1. In Search of Uday Shankar’s Kalpana
At the end of my last post (a little over a month ago), I talked about how Pritha2000 found a link to the restored version of Uday Shankar’s Kalpana at Indiancine.ma. She informed us of this recently at the end of a long string of comments under a post about being In Search of Uday Shankar’s Kalpana that I had put up almost ten years ago. For a long time, no copy of the film could be found anywhere. Then some apparently not-so-restored versions started to show up. Minai aka Cassidy informed us of one at pad.ma in 2013. (By the way, is pad.ma related to indiancine.ma? I find these sites very confusing.) It was good to know that there was a version somewhere, but it was not very watchable (at least I didn’t think it was) and it had no English subtitles. (It did have some nice annotations, again mainly thanks to Minai.) Looking back over some other comments under my old post, I also see that at one point a copy of that version appeared on YouTube, but apparently, it’s now long gone.
There was so much talk about a newly restored version coming out (thanks to various entities) and it did come out, but it ran into some mishaps, and it still hasn’t even been granted public showings (except at a random film festival, I think). So the Inidancine.ma link was the first time I – and a few other people, at least – were able to see the restored Kalpana anywhere.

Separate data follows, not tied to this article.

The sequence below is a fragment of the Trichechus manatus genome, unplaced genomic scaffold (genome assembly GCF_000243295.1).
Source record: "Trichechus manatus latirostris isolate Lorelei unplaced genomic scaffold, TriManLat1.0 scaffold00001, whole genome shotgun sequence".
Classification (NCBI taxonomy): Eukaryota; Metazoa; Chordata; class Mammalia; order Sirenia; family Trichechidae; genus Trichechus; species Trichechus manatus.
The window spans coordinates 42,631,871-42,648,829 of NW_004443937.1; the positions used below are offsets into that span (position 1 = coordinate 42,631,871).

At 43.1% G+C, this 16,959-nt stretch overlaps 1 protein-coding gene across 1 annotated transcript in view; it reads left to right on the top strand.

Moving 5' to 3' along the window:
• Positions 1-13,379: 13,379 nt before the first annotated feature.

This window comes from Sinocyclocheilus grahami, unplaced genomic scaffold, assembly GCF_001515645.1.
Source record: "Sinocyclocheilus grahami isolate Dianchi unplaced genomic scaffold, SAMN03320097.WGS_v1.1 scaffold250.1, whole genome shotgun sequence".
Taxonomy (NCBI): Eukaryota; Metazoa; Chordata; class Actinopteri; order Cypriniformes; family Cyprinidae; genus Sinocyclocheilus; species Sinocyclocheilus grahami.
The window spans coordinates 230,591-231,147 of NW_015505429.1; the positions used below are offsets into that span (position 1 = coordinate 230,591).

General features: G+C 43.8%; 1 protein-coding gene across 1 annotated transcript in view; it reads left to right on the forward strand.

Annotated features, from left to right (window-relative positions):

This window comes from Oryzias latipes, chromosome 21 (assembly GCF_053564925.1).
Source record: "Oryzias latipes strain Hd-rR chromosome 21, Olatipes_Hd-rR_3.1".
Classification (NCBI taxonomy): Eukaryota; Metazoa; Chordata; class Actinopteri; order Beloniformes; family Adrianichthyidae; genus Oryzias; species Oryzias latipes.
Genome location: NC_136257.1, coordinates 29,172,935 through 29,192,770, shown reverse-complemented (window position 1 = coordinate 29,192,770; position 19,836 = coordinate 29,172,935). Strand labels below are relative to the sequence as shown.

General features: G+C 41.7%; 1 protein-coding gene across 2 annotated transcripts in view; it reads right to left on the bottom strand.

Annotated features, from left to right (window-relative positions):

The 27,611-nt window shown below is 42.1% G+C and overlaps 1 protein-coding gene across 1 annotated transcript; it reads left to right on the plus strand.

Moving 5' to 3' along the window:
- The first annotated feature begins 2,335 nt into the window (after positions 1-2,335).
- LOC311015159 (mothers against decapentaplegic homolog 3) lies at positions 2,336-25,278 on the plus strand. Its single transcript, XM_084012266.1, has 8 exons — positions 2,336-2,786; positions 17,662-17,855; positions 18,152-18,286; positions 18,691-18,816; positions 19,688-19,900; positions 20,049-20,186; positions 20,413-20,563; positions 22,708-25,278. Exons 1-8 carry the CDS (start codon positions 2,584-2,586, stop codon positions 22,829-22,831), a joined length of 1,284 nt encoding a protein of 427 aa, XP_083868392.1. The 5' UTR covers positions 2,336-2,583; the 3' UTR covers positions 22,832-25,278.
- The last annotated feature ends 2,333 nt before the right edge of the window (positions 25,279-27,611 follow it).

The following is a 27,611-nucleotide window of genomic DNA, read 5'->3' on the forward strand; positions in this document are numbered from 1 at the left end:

In another fairly recent comment under the old post – dated June 18 – a commenter named Sreekanth said, “We just hope to find it on YouTube soon…waiting for that day.” And now we have reached the end of the story (for now) because that day is here!
THE MOVIE IS HERE.
Not surprisingly, we have Tom Daniel to thank for this. He took that version from you-know-where and made some improvements before posting it (of course). The Indiancine.ma version had an inexplicable gap in subtitles at the beginning that Tom also filled in, thanks to a translation from Anu of Conversations Over Chai.
2. Some Good Things to Know Before Watching Kalpana
Uday Shankar’s Kalpana was in many ways a breakthrough film, with unprecedented qualities. One such quality was a new innovation in cinema choreography. Below the copy on YouTube, Tom quotes a section from the Encyclopedia of Indian Cinema, which points out that “The choreography was specifically designed for the camera, with semi-expressionist angles and chiaroscuro effects…” This fact is further elaborated on – and without any art school terms – in an interesting video that was part of the Indiavideodotorg series 100 Years of Bollywood.
As the narrator Pali Chandra (who is herself an acclaimed kathak dancer and choreographer) explains:
For the first time, numbers were created to suit the camera. If it was abhinaya or the expression of the eyes, the focus was on the eyes. If it was the hands, so was the focus on the hands. So as we see, the entire concept of choreography has changed here for this particular film. Now why would that happen? Simply because Uday Shankar – the great Uday Shankar – was the artistic director of this film.